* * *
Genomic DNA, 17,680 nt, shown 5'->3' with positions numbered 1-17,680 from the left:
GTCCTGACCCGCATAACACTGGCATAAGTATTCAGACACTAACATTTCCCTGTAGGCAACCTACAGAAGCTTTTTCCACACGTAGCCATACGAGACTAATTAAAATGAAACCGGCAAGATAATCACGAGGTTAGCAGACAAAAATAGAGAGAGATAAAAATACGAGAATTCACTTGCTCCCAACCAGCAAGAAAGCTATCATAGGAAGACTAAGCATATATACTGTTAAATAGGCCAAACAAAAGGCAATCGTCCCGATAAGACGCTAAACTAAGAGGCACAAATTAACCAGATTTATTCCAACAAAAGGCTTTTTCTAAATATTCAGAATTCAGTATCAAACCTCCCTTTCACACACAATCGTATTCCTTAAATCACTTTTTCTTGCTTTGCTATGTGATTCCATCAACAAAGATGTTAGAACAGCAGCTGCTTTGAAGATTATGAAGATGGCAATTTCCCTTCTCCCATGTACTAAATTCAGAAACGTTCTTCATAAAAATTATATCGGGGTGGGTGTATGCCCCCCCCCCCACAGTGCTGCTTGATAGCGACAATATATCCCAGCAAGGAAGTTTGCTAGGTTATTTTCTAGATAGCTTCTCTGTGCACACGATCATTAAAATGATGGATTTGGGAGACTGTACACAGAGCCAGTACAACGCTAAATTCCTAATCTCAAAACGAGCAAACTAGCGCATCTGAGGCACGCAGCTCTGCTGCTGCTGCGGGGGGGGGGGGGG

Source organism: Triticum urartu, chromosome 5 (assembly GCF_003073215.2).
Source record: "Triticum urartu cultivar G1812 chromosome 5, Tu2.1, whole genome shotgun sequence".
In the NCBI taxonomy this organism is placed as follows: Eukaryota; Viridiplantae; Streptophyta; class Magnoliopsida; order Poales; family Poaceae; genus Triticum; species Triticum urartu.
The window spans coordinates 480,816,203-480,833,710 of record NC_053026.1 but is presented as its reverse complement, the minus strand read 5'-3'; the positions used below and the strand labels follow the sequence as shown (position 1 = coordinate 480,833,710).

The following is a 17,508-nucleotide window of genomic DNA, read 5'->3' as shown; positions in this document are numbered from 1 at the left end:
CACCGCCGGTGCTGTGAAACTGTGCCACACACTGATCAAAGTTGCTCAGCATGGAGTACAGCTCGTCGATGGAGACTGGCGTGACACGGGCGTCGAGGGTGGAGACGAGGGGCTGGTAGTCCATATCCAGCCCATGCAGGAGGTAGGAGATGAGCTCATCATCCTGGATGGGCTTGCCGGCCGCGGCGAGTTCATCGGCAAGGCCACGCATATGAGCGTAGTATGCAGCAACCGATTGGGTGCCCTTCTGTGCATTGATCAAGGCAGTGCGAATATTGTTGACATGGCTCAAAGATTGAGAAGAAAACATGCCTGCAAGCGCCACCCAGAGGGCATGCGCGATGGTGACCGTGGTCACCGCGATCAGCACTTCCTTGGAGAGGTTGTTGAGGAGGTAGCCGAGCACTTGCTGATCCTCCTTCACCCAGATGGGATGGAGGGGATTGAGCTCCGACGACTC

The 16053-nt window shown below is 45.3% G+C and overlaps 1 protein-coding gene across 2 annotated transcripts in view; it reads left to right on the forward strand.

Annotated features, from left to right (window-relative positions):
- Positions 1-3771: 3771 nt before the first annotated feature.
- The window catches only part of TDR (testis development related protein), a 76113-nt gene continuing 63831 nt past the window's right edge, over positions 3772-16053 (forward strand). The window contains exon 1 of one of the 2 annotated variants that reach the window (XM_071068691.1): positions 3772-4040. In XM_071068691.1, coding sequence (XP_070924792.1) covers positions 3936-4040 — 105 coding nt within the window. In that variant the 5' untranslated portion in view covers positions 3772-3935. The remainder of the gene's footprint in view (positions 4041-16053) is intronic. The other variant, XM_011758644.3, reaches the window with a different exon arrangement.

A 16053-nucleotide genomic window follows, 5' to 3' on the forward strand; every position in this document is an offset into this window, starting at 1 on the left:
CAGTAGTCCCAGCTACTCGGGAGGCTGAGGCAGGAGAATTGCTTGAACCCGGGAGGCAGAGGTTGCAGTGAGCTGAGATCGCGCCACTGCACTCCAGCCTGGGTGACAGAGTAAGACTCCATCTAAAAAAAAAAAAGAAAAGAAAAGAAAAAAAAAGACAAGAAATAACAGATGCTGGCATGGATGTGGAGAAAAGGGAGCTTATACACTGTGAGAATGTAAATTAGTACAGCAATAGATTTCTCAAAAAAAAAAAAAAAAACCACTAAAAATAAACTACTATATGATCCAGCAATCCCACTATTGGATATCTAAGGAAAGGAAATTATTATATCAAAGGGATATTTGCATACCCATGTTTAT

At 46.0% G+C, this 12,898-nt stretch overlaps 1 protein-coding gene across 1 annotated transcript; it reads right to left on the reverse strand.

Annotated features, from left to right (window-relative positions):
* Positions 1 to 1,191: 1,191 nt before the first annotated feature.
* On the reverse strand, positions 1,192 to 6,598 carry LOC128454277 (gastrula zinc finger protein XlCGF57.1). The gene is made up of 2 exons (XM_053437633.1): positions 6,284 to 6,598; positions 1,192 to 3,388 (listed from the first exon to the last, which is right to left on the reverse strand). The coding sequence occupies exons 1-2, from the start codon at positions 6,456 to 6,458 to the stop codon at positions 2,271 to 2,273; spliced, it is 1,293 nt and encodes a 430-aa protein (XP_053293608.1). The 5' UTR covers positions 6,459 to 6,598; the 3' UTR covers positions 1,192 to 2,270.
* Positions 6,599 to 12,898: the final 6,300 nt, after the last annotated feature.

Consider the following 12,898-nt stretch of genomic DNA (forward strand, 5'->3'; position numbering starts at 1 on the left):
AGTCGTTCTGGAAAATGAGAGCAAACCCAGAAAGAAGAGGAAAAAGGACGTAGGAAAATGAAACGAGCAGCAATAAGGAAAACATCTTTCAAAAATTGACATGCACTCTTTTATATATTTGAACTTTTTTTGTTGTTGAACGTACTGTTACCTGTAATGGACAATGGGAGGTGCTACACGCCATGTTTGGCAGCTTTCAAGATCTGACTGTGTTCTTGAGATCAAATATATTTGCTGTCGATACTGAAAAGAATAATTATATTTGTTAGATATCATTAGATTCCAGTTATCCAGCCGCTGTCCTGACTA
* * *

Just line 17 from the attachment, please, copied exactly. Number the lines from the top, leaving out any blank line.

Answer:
* Positions 1 to 1,191: 1,191 nt before the first annotated feature.